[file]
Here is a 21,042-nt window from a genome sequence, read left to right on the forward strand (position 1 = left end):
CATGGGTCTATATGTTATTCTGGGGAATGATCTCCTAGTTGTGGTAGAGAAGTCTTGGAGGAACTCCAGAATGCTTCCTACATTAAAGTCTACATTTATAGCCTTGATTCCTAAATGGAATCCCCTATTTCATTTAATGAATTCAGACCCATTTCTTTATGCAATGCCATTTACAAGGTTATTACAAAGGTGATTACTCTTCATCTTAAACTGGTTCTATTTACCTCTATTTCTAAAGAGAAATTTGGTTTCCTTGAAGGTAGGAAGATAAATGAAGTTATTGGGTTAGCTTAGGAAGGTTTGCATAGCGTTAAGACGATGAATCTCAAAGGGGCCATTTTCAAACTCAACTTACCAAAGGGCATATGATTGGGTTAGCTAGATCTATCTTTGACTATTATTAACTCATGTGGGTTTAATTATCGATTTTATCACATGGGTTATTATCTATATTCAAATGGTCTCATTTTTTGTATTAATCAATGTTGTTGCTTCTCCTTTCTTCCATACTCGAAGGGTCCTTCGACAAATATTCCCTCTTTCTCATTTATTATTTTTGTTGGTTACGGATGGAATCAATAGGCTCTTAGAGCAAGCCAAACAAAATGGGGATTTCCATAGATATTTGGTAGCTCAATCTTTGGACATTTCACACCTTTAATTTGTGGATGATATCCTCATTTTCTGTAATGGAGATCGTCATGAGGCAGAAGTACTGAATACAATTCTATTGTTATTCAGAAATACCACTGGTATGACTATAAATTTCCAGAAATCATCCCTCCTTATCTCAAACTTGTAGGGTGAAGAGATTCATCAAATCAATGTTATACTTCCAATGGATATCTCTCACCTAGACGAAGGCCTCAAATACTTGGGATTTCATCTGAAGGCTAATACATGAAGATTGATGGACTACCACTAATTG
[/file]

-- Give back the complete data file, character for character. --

Here is a 21,042-nt window from a genome sequence, read left to right on the forward strand (position 1 = left end):
CATGGGTCTATATGTTATTCTGGGGAATGATCTCCTAGTTGTGGTAGAGAAGTCTTGGAGGAACTCCAGAATGCTTCCTACATTAAAGTCTACATTTATAGCCTTGATTCCTAAATGGAATCCCCTATTTCATTTAATGAATTCAGACCCATTTCTTTATGCAATGCCATTTACAAGGTTATTACAAAGGTGATTACTCTTCATCTTAAACTGGTTCTATTTACCTCTATTTCTAAAGAGAAATTTGGTTTCCTTGAAGGTAGGAAGATAAATGAAGTTATTGGGTTAGCTTAGGAAGGTTTGCATAGCGTTAAGACGATGAATCTCAAAGGGGCCATTTTCAAACTCAACTTACCAAAGGGCATATGATTGGGTTAGCTAGATCTATCTTTGACTATTATTAACTCATGTGGGTTTAATTATCGATTTTATCACATGGGTTATTATCTATATTCAAATGGTCTCATTTTTTGTATTAATCAATGTTGTTGCTTCTCCTTTCTTCCATACTCGAAGGGTCCTTCGACAAATATTCCCTCTTTCTCATTTATTATTTTTGTTGGTTACGGATGGAATCAATAGGCTCTTAGAGCAAGCCAAACAAAATGGGGATTTCCATAGATATTTGGTAGCTCAATCTTTGGACATTTCACACCTTTAATTTGTGGATGATATCCTCATTTTCTGTAATGGAGATCGTCATGAGGCAGAAGTACTGAATACAATTCTATTGTTATTCAGAAATACCACTGGTATGACTATAAATTTCCAGAAATCATCCCTCCTTATCTCAAACTTGTAGGGTGAAGAGATTCATCAAATCAATGTTATACTTCCAATGGATATCTCTCACCTAGACGAAGGCCTCAAATACTTGGGATTTCATCTGAAGGCTAATACATGAAGATTGATGGACTACCACTAATTG